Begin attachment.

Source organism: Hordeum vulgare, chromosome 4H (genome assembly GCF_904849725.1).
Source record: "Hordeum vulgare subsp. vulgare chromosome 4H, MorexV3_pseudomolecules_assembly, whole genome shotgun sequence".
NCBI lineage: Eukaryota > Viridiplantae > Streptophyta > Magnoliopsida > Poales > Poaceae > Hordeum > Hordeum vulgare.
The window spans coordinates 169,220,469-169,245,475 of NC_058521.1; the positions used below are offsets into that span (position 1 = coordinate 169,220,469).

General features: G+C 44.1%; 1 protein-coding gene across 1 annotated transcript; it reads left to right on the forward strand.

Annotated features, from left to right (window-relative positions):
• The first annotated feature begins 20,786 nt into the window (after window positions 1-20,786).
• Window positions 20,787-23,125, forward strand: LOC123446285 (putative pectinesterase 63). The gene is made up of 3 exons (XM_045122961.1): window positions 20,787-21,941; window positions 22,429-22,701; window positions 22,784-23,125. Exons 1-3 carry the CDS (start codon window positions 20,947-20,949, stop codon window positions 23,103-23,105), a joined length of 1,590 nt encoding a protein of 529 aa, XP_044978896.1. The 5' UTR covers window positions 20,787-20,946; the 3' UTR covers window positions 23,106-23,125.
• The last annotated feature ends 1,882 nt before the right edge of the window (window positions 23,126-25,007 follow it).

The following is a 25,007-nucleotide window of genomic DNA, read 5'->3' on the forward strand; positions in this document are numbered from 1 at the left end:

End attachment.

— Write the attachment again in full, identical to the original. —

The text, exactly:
Source organism: Hordeum vulgare, chromosome 4H (genome assembly GCF_904849725.1).
Source record: "Hordeum vulgare subsp. vulgare chromosome 4H, MorexV3_pseudomolecules_assembly, whole genome shotgun sequence".
NCBI lineage: Eukaryota > Viridiplantae > Streptophyta > Magnoliopsida > Poales > Poaceae > Hordeum > Hordeum vulgare.
The window spans coordinates 169,220,469-169,245,475 of NC_058521.1; the positions used below are offsets into that span (position 1 = coordinate 169,220,469).

General features: G+C 44.1%; 1 protein-coding gene across 1 annotated transcript; it reads left to right on the forward strand.

Annotated features, from left to right (window-relative positions):
• The first annotated feature begins 20,786 nt into the window (after window positions 1-20,786).
• Window positions 20,787-23,125, forward strand: LOC123446285 (putative pectinesterase 63). The gene is made up of 3 exons (XM_045122961.1): window positions 20,787-21,941; window positions 22,429-22,701; window positions 22,784-23,125. Exons 1-3 carry the CDS (start codon window positions 20,947-20,949, stop codon window positions 23,103-23,105), a joined length of 1,590 nt encoding a protein of 529 aa, XP_044978896.1. The 5' UTR covers window positions 20,787-20,946; the 3' UTR covers window positions 23,106-23,125.
• The last annotated feature ends 1,882 nt before the right edge of the window (window positions 23,126-25,007 follow it).

The following is a 25,007-nucleotide window of genomic DNA, read 5'->3' on the forward strand; positions in this document are numbered from 1 at the left end: